Bitcoins the hard way: Using the raw Bitcoin protocol

All the recent media attention on Bitcoin inspired me to learn how Bitcoin really works, right down to the bytes flowing through the network. Normal people use software[1] that hides what is really going on, but I wanted to get a hands-on understanding of the Bitcoin protocol. My goal was to use the Bitcoin system directly: create a Bitcoin transaction manually, feed it into the system as hex data, and see how it gets processed. This turned out to be considerably harder than I expected, but I learned a lot in the process and hopefully you will find it interesting.

(Feb 23: I have a new article that covers the technical details of mining. If you like this article, check out my mining article too.)

This blog post starts with a quick overview of Bitcoin and then jumps into the low-level details: creating a Bitcoin address, making a transaction, signing the transaction, feeding the transaction into the peer-to-peer network, and observing the results.

A quick overview of Bitcoin

I'll start with a quick overview of how Bitcoin works[2], before diving into the details. Bitcoin is a relatively new digital currency[3] that can be transmitted across the Internet. You can buy bitcoins[4] with dollars or other traditional money from sites such as Coinbase or MtGox[5], send bitcoins to other people, buy things with them at some places, and exchange bitcoins back into dollars.

To simplify slightly, bitcoins consist of entries in a distributed database that keeps track of the ownership of bitcoins. Unlike a bank, bitcoins are not tied to users or accounts. Instead bitcoins are owned by a Bitcoin address, for example 1KKKK6N21XKo48zWKuQKXdvSsCf95ibHFa.

Bitcoin transactions

A transaction is the mechanism for spending bitcoins. In a transaction, the owner of some bitcoins transfers ownership to a new address.

A key innovation of Bitcoin is how transactions are recorded in the distributed database through mining. Transactions are grouped into blocks and about every 10 minutes a new block of transactions is sent out, becoming part of the transaction log known as the blockchain, which indicates the transaction has been made (more-or-less) official.[6] Bitcoin mining is the process that puts transactions into a block, to make sure everyone has a consistent view of the transaction log. To mine a block, miners must find an extremely rare solution to an (otherwise-pointless) cryptographic problem. Finding this solution generates a mined block, which becomes part of the official block chain.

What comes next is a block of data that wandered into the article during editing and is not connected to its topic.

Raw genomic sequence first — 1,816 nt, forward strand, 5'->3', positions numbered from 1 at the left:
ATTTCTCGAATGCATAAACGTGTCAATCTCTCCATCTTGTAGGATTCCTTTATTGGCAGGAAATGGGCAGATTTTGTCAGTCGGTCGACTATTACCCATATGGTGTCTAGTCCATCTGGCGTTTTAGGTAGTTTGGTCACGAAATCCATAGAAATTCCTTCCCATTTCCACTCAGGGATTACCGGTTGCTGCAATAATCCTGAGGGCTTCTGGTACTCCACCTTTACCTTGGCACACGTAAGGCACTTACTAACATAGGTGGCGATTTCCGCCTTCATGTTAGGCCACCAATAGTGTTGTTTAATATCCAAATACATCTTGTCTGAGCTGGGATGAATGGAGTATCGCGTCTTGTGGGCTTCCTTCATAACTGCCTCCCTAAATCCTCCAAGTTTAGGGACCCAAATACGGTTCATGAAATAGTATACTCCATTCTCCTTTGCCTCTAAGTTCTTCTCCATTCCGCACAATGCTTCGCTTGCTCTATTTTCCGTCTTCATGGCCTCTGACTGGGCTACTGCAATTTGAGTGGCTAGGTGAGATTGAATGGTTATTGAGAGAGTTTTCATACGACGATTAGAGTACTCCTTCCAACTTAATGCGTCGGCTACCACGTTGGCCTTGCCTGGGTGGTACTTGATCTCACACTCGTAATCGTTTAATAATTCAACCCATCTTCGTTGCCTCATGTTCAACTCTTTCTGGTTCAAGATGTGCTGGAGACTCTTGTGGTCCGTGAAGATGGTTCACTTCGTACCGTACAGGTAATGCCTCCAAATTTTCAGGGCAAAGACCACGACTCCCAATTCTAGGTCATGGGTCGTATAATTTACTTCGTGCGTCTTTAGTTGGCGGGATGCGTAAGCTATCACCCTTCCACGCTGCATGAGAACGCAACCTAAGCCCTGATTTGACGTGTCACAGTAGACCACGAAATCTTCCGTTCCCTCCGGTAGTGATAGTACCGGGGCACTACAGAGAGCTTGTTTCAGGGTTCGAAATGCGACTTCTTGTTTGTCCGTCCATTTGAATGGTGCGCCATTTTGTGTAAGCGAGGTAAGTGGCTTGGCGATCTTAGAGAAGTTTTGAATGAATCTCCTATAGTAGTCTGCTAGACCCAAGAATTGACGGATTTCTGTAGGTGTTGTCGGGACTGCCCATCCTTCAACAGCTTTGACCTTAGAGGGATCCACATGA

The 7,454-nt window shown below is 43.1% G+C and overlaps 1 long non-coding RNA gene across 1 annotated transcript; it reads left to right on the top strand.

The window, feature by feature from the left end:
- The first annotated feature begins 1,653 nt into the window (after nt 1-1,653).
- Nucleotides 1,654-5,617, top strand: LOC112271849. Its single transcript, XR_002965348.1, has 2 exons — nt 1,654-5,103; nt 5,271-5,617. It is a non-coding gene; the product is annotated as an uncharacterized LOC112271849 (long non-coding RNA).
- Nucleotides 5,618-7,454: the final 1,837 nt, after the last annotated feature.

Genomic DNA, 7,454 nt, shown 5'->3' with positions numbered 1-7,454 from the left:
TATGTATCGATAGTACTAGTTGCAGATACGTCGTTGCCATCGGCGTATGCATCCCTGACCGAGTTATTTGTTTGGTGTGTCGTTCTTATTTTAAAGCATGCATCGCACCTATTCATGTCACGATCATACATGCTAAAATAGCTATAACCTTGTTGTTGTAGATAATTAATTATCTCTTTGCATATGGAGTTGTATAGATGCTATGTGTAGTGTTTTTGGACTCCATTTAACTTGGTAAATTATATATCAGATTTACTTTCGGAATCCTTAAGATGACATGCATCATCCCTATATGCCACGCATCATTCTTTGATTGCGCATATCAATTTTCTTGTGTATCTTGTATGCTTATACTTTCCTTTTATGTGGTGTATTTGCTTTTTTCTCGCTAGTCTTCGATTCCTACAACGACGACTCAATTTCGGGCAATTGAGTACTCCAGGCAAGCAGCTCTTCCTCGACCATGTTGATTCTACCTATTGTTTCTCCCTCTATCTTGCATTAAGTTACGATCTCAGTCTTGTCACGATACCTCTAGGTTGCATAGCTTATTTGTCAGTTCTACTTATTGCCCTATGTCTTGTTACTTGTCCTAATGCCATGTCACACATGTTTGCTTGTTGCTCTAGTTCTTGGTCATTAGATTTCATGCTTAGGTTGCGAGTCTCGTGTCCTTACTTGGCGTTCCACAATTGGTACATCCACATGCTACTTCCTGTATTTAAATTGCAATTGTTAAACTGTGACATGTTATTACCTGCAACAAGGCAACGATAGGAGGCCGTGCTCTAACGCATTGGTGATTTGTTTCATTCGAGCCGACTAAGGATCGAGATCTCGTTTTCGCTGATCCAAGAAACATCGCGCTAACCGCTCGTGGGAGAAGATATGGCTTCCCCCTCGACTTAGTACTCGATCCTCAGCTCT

Mining is also the mechanism for new bitcoins to enter the system. When a block is successfully mined, new bitcoins are generated in the block and paid to the miner. This mining bounty is large - currently 25 bitcoins per block (about $19,000). In addition, the miner gets any fees associated with the transactions in the block. Because of this, mining is very competitive with many people attempting to mine blocks. The difficulty and competitiveness of mining is a key part of Bitcoin security, since it ensures that nobody can flood the system with bad blocks.

The peer-to-peer network

There is no centralized Bitcoin server. Instead, Bitcoin runs on a peer-to-peer network. If you run a Bitcoin client, you become part of that network. The nodes on the network exchange transactions, blocks, and addresses of other peers with each other. When you first connect to the network, your client downloads the blockchain from some random node or nodes. In turn, your client may provide data to other nodes. When you create a Bitcoin transaction, you send it to some peer, who sends it to other peers, and so on, until it reaches the entire network. Miners pick up your transaction, generate a mined block containing your transaction, and send this mined block to peers. Eventually your client will receive the block and your client shows that the transaction was processed.


Bitcoin uses digital signatures to ensure that only the owner of bitcoins can spend them. The owner of a Bitcoin address has the private key associated with the address. To spend bitcoins, they sign the transaction with this private key, which proves they are the owner. (It's somewhat like signing a physical check to make it valid.) A public key is associated with each Bitcoin address, and anyone can use it to verify the digital signature.